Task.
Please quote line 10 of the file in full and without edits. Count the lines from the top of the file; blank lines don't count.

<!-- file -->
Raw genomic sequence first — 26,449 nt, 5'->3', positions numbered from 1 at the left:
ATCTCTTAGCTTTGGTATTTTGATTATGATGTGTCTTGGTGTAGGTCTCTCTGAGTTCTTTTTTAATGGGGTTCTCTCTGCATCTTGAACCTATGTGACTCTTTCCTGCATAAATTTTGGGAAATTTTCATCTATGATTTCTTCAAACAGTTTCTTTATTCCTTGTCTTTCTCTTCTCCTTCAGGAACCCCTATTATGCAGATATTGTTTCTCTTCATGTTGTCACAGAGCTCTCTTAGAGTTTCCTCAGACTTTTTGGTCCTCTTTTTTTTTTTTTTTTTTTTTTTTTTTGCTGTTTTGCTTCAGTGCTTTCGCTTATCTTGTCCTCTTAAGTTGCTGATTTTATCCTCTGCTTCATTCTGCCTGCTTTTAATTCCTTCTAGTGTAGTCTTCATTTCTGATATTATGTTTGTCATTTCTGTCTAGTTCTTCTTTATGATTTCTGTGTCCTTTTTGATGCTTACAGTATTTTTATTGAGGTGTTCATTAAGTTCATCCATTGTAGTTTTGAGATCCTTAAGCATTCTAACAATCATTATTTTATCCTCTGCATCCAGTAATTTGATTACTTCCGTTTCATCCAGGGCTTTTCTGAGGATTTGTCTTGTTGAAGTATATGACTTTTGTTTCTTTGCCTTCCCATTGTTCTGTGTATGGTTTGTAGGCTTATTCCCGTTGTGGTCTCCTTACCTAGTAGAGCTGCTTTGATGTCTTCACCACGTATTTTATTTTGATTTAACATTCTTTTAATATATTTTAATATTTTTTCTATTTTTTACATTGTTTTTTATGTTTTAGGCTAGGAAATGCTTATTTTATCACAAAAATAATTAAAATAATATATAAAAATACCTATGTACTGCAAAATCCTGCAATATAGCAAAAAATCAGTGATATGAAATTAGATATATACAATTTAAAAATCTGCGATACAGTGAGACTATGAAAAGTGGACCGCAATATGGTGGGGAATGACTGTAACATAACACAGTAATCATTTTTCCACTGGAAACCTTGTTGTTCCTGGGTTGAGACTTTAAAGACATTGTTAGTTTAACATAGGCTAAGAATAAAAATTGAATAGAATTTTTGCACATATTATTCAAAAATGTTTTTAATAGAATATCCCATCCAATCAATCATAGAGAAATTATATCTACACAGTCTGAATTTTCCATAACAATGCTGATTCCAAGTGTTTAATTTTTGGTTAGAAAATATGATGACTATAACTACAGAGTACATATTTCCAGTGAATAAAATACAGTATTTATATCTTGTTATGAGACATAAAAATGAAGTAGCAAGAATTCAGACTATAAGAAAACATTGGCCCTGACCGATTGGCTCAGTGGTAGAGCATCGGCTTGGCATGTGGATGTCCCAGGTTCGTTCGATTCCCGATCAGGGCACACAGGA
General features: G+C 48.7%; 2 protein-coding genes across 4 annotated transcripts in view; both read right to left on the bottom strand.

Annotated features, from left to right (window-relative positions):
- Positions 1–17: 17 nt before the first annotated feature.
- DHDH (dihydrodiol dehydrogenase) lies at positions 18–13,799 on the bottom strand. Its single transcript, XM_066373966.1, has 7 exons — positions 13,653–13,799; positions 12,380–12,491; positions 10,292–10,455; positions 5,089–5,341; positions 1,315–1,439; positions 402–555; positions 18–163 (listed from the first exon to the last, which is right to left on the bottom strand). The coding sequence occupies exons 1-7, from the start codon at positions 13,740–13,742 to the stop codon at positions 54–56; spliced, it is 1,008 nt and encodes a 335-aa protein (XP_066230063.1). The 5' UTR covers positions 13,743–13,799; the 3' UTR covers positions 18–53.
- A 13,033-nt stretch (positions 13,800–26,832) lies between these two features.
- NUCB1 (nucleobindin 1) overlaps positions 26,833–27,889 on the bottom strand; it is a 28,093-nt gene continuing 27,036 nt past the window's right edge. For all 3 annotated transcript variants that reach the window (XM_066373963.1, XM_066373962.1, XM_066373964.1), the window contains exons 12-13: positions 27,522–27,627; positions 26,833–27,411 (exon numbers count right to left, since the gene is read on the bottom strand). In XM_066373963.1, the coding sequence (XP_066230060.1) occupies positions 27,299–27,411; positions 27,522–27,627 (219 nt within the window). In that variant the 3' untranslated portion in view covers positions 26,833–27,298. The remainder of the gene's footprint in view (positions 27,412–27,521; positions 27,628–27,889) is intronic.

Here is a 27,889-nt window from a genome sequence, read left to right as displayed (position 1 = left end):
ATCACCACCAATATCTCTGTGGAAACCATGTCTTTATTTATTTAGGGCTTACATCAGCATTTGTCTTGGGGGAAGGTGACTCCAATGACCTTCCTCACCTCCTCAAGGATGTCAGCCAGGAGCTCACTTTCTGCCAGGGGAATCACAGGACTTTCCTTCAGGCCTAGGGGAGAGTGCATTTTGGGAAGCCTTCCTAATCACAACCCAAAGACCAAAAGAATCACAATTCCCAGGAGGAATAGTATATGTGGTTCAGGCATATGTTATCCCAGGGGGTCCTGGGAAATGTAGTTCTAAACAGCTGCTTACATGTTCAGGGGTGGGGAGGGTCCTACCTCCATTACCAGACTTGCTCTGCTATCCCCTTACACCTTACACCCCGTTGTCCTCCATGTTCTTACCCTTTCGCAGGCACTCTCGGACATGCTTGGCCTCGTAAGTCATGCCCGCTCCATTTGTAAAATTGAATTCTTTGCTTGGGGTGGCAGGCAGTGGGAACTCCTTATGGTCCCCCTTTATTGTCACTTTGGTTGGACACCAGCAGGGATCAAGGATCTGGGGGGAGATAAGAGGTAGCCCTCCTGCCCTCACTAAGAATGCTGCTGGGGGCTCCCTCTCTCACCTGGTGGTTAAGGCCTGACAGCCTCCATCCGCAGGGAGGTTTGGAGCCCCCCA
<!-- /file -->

ATCACCACCAATATCTCTGTGGAAACCATGTCTTTATTTATTTAGGGCTTACATCAGCATTTGTCTTGGGGGAAGGTGACTCCAATGACCTTCCTCACCTCCTCAAGGATGTCAGCCAGGAGCTCACTTTCTGCCAGGGGAATCACAGGACTTTCCTTCAGGCCTAGGGGAGAGTGCATTTTGGGAAGCCTTCCTAATCACAACCCAAAGACCAAAAGAATCACAATTCCCAGGAGGAATAGTATATGTGGTTCAGGCATATGTTATCCCAGGGGGTCCTGGGAAATGTAGTTCTAAACAGCTGCTTACATGTTCAGGGGTGGGGAGGGTCCTACCTCCATTACCAGACTTGCTCTGCTATCCCCTTACACCTTACACCCCGTTGTCCTCCATGTTCTTACCCTTTCGCAGGCACTCTCGGACATGCTTGGCCTCGTAAGTCATGCCCGCTCCATTTGTAAAATTGAATTCTTTGCTTGGGGTGGCAGGCAGTGGGAACTCCTTATGGTCCCCCTTTATTGTCACTTTGGTTGGACACCAGCAGGGATCAAGGATCTGGGGGGAGATAAGAGGTAGCCCTCCTGCCCTCACTAAGAATGCTGCTGGGGGCTCCCTCTCTCACCTGGTGGTTAAGGCCTGACAGCCTCCATCCGCAGGGAGGTTTGGAGCCCCCCA